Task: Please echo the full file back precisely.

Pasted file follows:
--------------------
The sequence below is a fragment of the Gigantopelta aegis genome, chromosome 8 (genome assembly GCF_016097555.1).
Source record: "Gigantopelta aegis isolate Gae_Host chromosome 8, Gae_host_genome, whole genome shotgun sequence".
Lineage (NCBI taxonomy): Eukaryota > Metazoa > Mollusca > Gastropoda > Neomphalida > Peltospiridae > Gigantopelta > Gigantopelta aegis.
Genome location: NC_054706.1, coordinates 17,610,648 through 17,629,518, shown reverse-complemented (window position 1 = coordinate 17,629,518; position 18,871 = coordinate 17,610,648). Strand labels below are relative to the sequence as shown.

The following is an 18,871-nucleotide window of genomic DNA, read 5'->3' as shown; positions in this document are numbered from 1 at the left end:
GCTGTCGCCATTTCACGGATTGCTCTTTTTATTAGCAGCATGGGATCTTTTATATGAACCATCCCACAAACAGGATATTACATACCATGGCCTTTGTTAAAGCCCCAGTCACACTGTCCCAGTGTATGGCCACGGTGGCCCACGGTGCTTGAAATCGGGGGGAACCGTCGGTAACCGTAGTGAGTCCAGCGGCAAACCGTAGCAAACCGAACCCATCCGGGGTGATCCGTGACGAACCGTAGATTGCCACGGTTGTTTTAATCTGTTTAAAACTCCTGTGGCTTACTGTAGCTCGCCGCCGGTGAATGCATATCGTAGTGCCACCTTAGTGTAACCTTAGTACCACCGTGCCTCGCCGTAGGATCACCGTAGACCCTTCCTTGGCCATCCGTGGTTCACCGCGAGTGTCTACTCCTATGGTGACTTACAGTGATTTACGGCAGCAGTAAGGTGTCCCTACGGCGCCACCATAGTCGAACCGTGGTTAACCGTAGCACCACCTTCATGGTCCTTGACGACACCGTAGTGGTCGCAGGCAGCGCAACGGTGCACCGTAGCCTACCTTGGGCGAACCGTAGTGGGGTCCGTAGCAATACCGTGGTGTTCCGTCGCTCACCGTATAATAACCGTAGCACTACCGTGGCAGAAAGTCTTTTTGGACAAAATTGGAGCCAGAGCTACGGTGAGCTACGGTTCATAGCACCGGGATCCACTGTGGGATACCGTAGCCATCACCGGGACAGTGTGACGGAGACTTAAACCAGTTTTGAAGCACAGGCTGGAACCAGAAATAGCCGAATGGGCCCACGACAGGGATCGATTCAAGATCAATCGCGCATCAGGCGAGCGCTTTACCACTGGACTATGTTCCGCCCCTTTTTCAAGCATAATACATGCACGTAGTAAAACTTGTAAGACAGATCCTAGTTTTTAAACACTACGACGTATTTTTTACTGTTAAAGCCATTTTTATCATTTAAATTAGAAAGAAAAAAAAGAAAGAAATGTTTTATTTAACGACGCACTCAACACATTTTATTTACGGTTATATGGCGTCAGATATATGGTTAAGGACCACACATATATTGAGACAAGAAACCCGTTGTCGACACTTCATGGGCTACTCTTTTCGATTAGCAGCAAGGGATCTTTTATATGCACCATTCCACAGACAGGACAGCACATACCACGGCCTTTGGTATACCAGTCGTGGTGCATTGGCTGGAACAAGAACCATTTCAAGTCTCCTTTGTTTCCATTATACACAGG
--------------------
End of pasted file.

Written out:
The sequence below is a fragment of the Gigantopelta aegis genome, chromosome 8 (genome assembly GCF_016097555.1).
Source record: "Gigantopelta aegis isolate Gae_Host chromosome 8, Gae_host_genome, whole genome shotgun sequence".
Lineage (NCBI taxonomy): Eukaryota > Metazoa > Mollusca > Gastropoda > Neomphalida > Peltospiridae > Gigantopelta > Gigantopelta aegis.
Genome location: NC_054706.1, coordinates 17,610,648 through 17,629,518, shown reverse-complemented (window position 1 = coordinate 17,629,518; position 18,871 = coordinate 17,610,648). Strand labels below are relative to the sequence as shown.

The following is an 18,871-nucleotide window of genomic DNA, read 5'->3' as shown; positions in this document are numbered from 1 at the left end:
GCTGTCGCCATTTCACGGATTGCTCTTTTTATTAGCAGCATGGGATCTTTTATATGAACCATCCCACAAACAGGATATTACATACCATGGCCTTTGTTAAAGCCCCAGTCACACTGTCCCAGTGTATGGCCACGGTGGCCCACGGTGCTTGAAATCGGGGGGAACCGTCGGTAACCGTAGTGAGTCCAGCGGCAAACCGTAGCAAACCGAACCCATCCGGGGTGATCCGTGACGAACCGTAGATTGCCACGGTTGTTTTAATCTGTTTAAAACTCCTGTGGCTTACTGTAGCTCGCCGCCGGTGAATGCATATCGTAGTGCCACCTTAGTGTAACCTTAGTACCACCGTGCCTCGCCGTAGGATCACCGTAGACCCTTCCTTGGCCATCCGTGGTTCACCGCGAGTGTCTACTCCTATGGTGACTTACAGTGATTTACGGCAGCAGTAAGGTGTCCCTACGGCGCCACCATAGTCGAACCGTGGTTAACCGTAGCACCACCTTCATGGTCCTTGACGACACCGTAGTGGTCGCAGGCAGCGCAACGGTGCACCGTAGCCTACCTTGGGCGAACCGTAGTGGGGTCCGTAGCAATACCGTGGTGTTCCGTCGCTCACCGTATAATAACCGTAGCACTACCGTGGCAGAAAGTCTTTTTGGACAAAATTGGAGCCAGAGCTACGGTGAGCTACGGTTCATAGCACCGGGATCCACTGTGGGATACCGTAGCCATCACCGGGACAGTGTGACGGAGACTTAAACCAGTTTTGAAGCACAGGCTGGAACCAGAAATAGCCGAATGGGCCCACGACAGGGATCGATTCAAGATCAATCGCGCATCAGGCGAGCGCTTTACCACTGGACTATGTTCCGCCCCTTTTTCAAGCATAATACATGCACGTAGTAAAACTTGTAAGACAGATCCTAGTTTTTAAACACTACGACGTATTTTTTACTGTTAAAGCCATTTTTATCATTTAAATTAGAAAGAAAAAAAAGAAAGAAATGTTTTATTTAACGACGCACTCAACACATTTTATTTACGGTTATATGGCGTCAGATATATGGTTAAGGACCACACATATATTGAGACAAGAAACCCGTTGTCGACACTTCATGGGCTACTCTTTTCGATTAGCAGCAAGGGATCTTTTATATGCACCATTCCACAGACAGGACAGCACATACCACGGCCTTTGGTATACCAGTCGTGGTGCATTGGCTGGAACAAGAACCATTTCAAGTCTCCTTTGTTTCCATTATACACAGG